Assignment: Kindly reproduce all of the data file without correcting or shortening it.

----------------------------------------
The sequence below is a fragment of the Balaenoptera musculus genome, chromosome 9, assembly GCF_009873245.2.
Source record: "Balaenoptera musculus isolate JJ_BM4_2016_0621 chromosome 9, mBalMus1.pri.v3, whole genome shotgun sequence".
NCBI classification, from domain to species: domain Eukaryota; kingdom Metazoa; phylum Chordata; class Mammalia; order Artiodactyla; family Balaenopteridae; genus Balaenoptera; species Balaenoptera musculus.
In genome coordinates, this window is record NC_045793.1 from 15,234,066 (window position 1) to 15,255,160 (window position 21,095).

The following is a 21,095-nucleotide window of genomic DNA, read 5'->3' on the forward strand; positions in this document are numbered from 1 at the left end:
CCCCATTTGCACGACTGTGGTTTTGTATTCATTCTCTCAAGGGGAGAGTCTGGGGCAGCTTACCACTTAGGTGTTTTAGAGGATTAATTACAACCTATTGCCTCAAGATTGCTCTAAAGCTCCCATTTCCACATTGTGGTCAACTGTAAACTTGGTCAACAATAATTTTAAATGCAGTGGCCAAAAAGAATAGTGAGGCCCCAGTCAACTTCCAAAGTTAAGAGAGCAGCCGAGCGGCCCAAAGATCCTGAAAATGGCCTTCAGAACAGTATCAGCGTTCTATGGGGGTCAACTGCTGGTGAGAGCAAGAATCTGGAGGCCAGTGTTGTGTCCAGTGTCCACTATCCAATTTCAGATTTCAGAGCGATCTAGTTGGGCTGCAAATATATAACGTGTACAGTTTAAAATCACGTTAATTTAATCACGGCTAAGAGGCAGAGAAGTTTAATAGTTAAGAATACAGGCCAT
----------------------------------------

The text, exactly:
The sequence below is a fragment of the Balaenoptera musculus genome, chromosome 9, assembly GCF_009873245.2.
Source record: "Balaenoptera musculus isolate JJ_BM4_2016_0621 chromosome 9, mBalMus1.pri.v3, whole genome shotgun sequence".
NCBI classification, from domain to species: domain Eukaryota; kingdom Metazoa; phylum Chordata; class Mammalia; order Artiodactyla; family Balaenopteridae; genus Balaenoptera; species Balaenoptera musculus.
In genome coordinates, this window is record NC_045793.1 from 15,234,066 (window position 1) to 15,255,160 (window position 21,095).

The following is a 21,095-nucleotide window of genomic DNA, read 5'->3' on the forward strand; positions in this document are numbered from 1 at the left end:
CCCCATTTGCACGACTGTGGTTTTGTATTCATTCTCTCAAGGGGAGAGTCTGGGGCAGCTTACCACTTAGGTGTTTTAGAGGATTAATTACAACCTATTGCCTCAAGATTGCTCTAAAGCTCCCATTTCCACATTGTGGTCAACTGTAAACTTGGTCAACAATAATTTTAAATGCAGTGGCCAAAAAGAATAGTGAGGCCCCAGTCAACTTCCAAAGTTAAGAGAGCAGCCGAGCGGCCCAAAGATCCTGAAAATGGCCTTCAGAACAGTATCAGCGTTCTATGGGGGTCAACTGCTGGTGAGAGCAAGAATCTGGAGGCCAGTGTTGTGTCCAGTGTCCACTATCCAATTTCAGATTTCAGAGCGATCTAGTTGGGCTGCAAATATATAACGTGTACAGTTTAAAATCACGTTAATTTAATCACGGCTAAGAGGCAGAGAAGTTTAATAGTTAAGAATACAGGCCAT